AI and ML applications including automation, customer support, operational support and analytics rely on local and global networks.  Cloud-enabled solutions leveraging enterprise networks alone create un-natural limitations to many use cases which extend beyond a single location.  Device/container tracking, connected cars, autonomous vehicles, unmanned aerial systems, and numerous smart city applications all require the ability to leverage both enterprise and carrier networks.  Tracking a high-value items from manufacturing floor, to shipping container, to delivery vehicle, to building, and even to specific shelf in a specific office on a specific floor is becoming a very common in-demand use case.  There is no single network that can economically serve all these coverage scenarios.  Leveraging multiple network types will be the only efficient way for full realization of these use cases.  Mobile operators are embracing this concept and partnering with Enterprise and venue owners directly to enable the technical and economic efficiencies brought upon by devices being managed in multiple networks.  Security and service exposure are key aspects of this “marriage” which will be a key focus this year.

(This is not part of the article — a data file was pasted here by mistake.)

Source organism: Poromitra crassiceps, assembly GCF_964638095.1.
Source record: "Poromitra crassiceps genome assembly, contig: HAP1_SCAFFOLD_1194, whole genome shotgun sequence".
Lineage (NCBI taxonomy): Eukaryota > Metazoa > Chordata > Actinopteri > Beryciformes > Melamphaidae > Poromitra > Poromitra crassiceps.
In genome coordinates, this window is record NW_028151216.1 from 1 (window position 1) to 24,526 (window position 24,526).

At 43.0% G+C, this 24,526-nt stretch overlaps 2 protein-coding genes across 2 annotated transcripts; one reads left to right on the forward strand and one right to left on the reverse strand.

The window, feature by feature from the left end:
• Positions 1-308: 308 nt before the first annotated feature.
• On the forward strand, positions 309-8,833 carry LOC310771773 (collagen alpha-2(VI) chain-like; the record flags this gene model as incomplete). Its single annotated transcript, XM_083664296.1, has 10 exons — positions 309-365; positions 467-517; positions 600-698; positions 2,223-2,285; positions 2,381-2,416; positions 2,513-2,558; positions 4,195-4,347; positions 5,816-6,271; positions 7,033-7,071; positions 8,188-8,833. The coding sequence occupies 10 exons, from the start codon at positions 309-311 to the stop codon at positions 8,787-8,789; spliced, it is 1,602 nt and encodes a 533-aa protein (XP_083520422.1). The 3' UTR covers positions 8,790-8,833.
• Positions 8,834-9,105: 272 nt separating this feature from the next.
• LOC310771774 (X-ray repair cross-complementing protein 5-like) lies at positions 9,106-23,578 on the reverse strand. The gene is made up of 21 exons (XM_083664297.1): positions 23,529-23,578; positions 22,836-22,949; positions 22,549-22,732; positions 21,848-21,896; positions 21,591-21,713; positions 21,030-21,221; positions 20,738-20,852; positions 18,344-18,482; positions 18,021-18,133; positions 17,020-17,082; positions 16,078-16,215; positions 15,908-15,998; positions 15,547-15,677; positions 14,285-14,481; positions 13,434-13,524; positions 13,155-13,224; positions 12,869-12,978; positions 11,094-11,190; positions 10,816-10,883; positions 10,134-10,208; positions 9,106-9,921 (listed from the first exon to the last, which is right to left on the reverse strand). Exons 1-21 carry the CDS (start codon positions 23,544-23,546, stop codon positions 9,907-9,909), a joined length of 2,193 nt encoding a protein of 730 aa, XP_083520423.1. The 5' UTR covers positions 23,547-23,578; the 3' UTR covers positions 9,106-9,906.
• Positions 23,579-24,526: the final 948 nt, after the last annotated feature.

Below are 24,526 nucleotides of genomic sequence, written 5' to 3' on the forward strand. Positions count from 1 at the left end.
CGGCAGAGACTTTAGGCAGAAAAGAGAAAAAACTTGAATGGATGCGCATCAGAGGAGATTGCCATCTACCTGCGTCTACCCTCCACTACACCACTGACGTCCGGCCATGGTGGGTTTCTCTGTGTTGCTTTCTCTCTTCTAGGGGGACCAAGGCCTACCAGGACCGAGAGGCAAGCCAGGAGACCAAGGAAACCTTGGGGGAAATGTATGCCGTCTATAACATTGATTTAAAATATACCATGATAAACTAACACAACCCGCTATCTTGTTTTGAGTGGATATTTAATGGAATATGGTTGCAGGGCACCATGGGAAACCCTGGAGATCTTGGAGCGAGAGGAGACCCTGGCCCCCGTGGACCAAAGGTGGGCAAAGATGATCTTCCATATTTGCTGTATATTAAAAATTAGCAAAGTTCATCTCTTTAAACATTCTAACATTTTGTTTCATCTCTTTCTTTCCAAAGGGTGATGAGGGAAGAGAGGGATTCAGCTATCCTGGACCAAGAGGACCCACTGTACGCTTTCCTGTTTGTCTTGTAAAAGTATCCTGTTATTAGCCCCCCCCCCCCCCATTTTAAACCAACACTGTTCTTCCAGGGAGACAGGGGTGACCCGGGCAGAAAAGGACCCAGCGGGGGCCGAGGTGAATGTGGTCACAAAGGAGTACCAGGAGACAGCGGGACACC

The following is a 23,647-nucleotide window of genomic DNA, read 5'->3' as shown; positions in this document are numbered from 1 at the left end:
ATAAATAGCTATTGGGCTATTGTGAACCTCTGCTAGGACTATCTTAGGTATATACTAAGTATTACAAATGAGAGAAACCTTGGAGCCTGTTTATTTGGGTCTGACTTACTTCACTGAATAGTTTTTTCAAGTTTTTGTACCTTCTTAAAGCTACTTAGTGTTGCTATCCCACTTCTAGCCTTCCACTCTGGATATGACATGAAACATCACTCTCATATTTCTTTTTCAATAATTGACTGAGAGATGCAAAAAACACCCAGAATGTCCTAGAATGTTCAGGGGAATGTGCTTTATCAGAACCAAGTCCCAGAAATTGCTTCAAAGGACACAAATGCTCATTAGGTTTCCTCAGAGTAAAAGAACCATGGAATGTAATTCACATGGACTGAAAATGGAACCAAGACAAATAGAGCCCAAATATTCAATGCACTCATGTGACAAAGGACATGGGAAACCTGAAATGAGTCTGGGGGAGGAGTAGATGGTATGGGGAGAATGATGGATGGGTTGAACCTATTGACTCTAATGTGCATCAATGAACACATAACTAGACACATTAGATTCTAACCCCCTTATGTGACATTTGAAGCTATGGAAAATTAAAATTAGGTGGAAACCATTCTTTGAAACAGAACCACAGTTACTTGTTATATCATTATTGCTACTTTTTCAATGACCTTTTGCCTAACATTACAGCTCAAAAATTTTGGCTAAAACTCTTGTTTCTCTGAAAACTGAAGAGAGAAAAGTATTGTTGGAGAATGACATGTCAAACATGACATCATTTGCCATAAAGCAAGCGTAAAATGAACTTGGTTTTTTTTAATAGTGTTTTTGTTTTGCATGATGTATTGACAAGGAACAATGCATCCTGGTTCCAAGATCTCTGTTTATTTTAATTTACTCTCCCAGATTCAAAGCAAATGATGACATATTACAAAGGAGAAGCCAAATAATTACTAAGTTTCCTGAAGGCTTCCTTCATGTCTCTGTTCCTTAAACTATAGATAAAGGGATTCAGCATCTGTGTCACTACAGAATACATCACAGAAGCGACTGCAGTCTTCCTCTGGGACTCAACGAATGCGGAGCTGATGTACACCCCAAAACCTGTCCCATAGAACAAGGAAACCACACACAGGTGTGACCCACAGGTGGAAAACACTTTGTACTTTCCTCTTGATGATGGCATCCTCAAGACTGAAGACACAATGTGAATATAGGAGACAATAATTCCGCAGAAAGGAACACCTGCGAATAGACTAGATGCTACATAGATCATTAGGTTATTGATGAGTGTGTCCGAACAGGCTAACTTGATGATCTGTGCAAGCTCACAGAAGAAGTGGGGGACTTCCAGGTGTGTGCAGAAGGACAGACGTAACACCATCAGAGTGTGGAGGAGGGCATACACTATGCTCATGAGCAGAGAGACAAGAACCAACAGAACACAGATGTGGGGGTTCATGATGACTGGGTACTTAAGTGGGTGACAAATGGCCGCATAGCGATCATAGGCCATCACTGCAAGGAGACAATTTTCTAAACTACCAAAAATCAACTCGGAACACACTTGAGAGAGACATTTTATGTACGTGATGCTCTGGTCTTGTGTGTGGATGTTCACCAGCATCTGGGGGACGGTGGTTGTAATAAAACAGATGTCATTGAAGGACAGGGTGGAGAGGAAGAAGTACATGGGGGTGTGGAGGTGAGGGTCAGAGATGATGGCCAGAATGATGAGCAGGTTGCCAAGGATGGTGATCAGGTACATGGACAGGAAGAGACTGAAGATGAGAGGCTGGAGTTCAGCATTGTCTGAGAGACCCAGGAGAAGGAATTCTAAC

2019 is too early to expect full network slicing functionality and availability.  That said, operators will be moving very fast this year to stage their business and technical architectures to allow for full, end-to-end web enablement.  Operators who rapidly embrace the concept of an Enterprise’s ability to create on-demand network parameters for specific use cases will find themselves best positioned to capture greater Enterprise market share in the new 5G economy.  The upcoming 5G networks will be truly capable of “mashing” with other cloud-deployed Web services such as ERP, web monetization, etc.  Preparing for 5G has required carriers and operators to review and change their systems from legacy, closed interfaces to web-enabled APIs, cloud-based functions and NFV architectures.  This is no easy task as many legacy systems are deeply entrenched in back office systems and methodologies and require adept changes of products, sales processes, operational support systems and provisioning.

 The new economy of adaptable service enablement has arrived.  Operators who embrace this reality and spend their time and energy this year preparing will benefit the most.  Preparing for the deployment of 5G networks through deep integration of licensed and unlicensed networks, embracing the partnership of enterprise and carrier networks as well as rapidly changing to end-to-end web enablement capabilities are on the most innovative carriers “must do” list for 2019.


 David Reeder is the VP of Global Sales and Business Development for Accuris Networks.  With over 25 years working with Mobile and Enterprise customers, David has first-hand knowledge of disruptive technologies.  At Accuris Networks, he is responsible for Global sales of interworking solutions and identifying new revenue channels.